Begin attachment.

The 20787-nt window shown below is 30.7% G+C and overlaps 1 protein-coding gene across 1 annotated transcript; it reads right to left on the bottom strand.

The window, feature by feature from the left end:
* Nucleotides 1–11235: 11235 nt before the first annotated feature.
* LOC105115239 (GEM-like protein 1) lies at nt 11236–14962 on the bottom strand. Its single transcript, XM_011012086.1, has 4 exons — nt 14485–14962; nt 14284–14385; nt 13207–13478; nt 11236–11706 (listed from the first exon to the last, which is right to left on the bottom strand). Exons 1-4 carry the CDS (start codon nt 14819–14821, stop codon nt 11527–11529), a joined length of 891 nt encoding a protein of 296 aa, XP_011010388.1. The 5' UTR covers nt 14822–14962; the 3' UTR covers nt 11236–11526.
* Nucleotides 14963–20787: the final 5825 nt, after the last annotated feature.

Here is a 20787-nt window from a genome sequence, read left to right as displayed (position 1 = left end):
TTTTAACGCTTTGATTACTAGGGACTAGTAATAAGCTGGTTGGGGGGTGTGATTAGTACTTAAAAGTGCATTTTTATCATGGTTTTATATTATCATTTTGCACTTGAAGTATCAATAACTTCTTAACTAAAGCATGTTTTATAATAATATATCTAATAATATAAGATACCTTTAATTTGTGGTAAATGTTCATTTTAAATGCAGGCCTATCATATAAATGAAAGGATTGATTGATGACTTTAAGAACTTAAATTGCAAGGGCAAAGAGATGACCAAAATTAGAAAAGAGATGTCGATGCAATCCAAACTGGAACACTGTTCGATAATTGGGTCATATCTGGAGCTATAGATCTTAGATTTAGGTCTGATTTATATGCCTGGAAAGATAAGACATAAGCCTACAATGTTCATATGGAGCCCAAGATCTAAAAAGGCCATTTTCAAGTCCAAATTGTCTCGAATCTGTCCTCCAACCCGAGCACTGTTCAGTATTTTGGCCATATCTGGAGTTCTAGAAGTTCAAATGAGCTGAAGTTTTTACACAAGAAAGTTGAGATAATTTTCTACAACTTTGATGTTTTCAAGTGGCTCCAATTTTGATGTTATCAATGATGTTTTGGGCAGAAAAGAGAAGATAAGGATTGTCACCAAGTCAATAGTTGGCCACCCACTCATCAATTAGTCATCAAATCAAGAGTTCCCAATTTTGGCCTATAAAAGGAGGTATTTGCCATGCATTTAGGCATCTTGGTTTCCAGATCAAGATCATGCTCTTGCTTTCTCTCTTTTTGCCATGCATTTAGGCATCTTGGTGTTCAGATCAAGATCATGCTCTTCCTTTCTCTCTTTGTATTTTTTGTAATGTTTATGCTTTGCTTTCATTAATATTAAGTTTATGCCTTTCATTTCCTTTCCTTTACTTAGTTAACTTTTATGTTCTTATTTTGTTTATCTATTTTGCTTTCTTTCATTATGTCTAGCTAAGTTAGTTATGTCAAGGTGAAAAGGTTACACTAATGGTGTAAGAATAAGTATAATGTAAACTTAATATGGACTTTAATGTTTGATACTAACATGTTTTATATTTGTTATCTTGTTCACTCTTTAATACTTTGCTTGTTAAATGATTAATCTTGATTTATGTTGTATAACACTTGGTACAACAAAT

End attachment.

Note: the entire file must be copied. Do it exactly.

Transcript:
The 20787-nt window shown below is 30.7% G+C and overlaps 1 protein-coding gene across 1 annotated transcript; it reads right to left on the bottom strand.

The window, feature by feature from the left end:
* Nucleotides 1–11235: 11235 nt before the first annotated feature.
* LOC105115239 (GEM-like protein 1) lies at nt 11236–14962 on the bottom strand. Its single transcript, XM_011012086.1, has 4 exons — nt 14485–14962; nt 14284–14385; nt 13207–13478; nt 11236–11706 (listed from the first exon to the last, which is right to left on the bottom strand). Exons 1-4 carry the CDS (start codon nt 14819–14821, stop codon nt 11527–11529), a joined length of 891 nt encoding a protein of 296 aa, XP_011010388.1. The 5' UTR covers nt 14822–14962; the 3' UTR covers nt 11236–11526.
* Nucleotides 14963–20787: the final 5825 nt, after the last annotated feature.

Here is a 20787-nt window from a genome sequence, read left to right as displayed (position 1 = left end):
TTTTAACGCTTTGATTACTAGGGACTAGTAATAAGCTGGTTGGGGGGTGTGATTAGTACTTAAAAGTGCATTTTTATCATGGTTTTATATTATCATTTTGCACTTGAAGTATCAATAACTTCTTAACTAAAGCATGTTTTATAATAATATATCTAATAATATAAGATACCTTTAATTTGTGGTAAATGTTCATTTTAAATGCAGGCCTATCATATAAATGAAAGGATTGATTGATGACTTTAAGAACTTAAATTGCAAGGGCAAAGAGATGACCAAAATTAGAAAAGAGATGTCGATGCAATCCAAACTGGAACACTGTTCGATAATTGGGTCATATCTGGAGCTATAGATCTTAGATTTAGGTCTGATTTATATGCCTGGAAAGATAAGACATAAGCCTACAATGTTCATATGGAGCCCAAGATCTAAAAAGGCCATTTTCAAGTCCAAATTGTCTCGAATCTGTCCTCCAACCCGAGCACTGTTCAGTATTTTGGCCATATCTGGAGTTCTAGAAGTTCAAATGAGCTGAAGTTTTTACACAAGAAAGTTGAGATAATTTTCTACAACTTTGATGTTTTCAAGTGGCTCCAATTTTGATGTTATCAATGATGTTTTGGGCAGAAAAGAGAAGATAAGGATTGTCACCAAGTCAATAGTTGGCCACCCACTCATCAATTAGTCATCAAATCAAGAGTTCCCAATTTTGGCCTATAAAAGGAGGTATTTGCCATGCATTTAGGCATCTTGGTTTCCAGATCAAGATCATGCTCTTGCTTTCTCTCTTTTTGCCATGCATTTAGGCATCTTGGTGTTCAGATCAAGATCATGCTCTTCCTTTCTCTCTTTGTATTTTTTGTAATGTTTATGCTTTGCTTTCATTAATATTAAGTTTATGCCTTTCATTTCCTTTCCTTTACTTAGTTAACTTTTATGTTCTTATTTTGTTTATCTATTTTGCTTTCTTTCATTATGTCTAGCTAAGTTAGTTATGTCAAGGTGAAAAGGTTACACTAATGGTGTAAGAATAAGTATAATGTAAACTTAATATGGACTTTAATGTTTGATACTAACATGTTTTATATTTGTTATCTTGTTCACTCTTTAATACTTTGCTTGTTAAATGATTAATCTTGATTTATGTTGTATAACACTTGGTACAACAAAT